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Ryan Discusses Tax Reform with Racine County Residents

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April 22, 2016 | Ian Martorana (202-225-3031) | comments
WASHINGTON, DC — This week, Wisconsin’s First District Congressman and Speaker of the House Paul Ryan spoke to thousands of Racine County residents during a telephone town hall. 

Excerpts of Ryan’s answers to constituents follow:

Addressing comprehensive tax reform:

“Johnson Controls, which is up in Milwaukee, [is] buying an Irish company so they can become Irish. Why is Johnson Controls, a Milwaukee business, which has thousands of jobs there, all of a sudden becoming an Irish company? Because the Irish tax rate is 12.5 percent. The U.S. tax rate on a company like Johnson Controls is 35 percent. Twenty percent of American businesses are what we call corporations; that tax rate is 35 percent. Eighty percent of American businesses are what we call pass-throughs, like sub-chapter S corporations. They file their taxes as individuals. The top individual tax rate in America is 44.6 percent, effectively.”

“And this is worse: Take Case New Holland. I know Case very well because I go to that factory about twice a year. Case sells a product that they make in Racine overseas; say they sell it in France. They pay the French tax right then and there. If they want to take the money back to America that they made in selling that Racine-made red tractor in France, then they have to pay the American tax on it, which is 35 percent. No other country does this. We’re saying to American companies: ‘We’re going to tax you a lot more than your competitors are being taxed, so a) your product will be more expensive, and b) if you are competing and selling overseas, you’re going to pay a tax when you bring it back home,’ so they never do it.”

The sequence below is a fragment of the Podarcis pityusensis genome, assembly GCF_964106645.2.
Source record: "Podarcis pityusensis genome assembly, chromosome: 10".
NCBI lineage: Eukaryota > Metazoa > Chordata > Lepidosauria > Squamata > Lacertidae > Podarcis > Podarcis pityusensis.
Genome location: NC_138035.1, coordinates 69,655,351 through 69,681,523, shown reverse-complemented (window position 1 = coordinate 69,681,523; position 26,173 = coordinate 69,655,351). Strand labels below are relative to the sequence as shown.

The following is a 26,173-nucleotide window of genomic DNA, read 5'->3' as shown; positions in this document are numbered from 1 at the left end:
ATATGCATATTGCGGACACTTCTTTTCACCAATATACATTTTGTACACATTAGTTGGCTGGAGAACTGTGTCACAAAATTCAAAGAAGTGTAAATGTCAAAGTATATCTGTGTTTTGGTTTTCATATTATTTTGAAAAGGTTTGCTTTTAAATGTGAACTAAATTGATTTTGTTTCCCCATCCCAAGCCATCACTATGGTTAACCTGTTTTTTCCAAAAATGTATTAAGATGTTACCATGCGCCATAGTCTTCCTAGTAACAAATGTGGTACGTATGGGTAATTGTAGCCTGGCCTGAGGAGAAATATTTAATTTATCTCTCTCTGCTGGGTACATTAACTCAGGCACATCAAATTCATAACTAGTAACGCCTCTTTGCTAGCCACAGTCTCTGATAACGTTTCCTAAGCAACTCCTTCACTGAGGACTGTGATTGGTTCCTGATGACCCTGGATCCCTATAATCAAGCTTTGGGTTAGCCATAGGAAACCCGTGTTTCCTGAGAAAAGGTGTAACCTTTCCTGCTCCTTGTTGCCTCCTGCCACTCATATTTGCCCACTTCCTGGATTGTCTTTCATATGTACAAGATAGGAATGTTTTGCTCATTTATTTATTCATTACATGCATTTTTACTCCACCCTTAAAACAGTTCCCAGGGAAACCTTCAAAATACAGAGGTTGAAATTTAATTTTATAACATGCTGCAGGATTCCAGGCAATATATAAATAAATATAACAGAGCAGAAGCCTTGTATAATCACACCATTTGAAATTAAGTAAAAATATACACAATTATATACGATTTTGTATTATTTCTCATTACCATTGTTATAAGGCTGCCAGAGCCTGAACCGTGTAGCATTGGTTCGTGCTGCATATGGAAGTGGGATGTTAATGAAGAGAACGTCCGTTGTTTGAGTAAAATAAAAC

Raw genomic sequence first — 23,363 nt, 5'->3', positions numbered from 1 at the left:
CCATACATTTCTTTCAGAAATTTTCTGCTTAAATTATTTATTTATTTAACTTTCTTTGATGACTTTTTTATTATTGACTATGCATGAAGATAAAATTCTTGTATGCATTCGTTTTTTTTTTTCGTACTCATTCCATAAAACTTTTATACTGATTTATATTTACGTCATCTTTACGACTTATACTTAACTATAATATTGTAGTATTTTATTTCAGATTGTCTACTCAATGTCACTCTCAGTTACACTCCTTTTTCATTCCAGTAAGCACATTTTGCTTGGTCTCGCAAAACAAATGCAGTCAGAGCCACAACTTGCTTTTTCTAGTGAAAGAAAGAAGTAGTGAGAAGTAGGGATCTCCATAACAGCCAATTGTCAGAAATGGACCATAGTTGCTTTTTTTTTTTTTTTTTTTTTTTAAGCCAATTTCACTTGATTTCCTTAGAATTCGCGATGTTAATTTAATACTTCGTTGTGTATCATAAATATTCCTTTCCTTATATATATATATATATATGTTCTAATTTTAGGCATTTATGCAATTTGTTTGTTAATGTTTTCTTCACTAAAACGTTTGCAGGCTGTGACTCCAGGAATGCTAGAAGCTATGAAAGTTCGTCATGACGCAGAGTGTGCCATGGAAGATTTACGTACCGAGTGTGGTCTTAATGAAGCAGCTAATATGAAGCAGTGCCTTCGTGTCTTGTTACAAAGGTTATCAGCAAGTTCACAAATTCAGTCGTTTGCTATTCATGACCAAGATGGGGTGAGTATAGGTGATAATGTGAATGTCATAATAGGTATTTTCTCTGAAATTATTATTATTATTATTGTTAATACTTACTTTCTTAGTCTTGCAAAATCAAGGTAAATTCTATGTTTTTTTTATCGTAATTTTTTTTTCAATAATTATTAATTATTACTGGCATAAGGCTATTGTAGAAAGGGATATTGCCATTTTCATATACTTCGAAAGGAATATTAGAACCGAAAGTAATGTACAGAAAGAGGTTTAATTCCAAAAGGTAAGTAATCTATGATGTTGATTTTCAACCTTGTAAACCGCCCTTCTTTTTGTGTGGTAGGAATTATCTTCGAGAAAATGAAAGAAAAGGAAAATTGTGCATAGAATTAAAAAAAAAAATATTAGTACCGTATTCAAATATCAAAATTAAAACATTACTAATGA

“So one of the things I am working on this year is to put out a tax reform plan to show how American businesses can stay in America, and how we need to lower our tax rates on our businesses so they are competitive with the rest of the world. It is a global economy whether we like it or not. And if we keep this idea that we can keep taxing American manufacturers at a much higher rate than our competitors tax theirs, they are going to keep moving overseas. When you see a corporate headquarters moving overseas . . .
this to me is one of the biggest threats to our economy.”

Doing the people’s work:

“What I am trying to do as your representative is get us [in Congress] busy doing our jobs. It might not be sexy and it might not be in the newspaper every day. A lot of people don’t know we passed the biggest education reform in [a decade], a new five-year transportation bill, new customs laws; we’ve passed a lot of things. What I am trying to do, just like Wisconsinites are; put your nose down, get your job done, do your work, and offer the country comprehensive solutions to the big problems facing us.”
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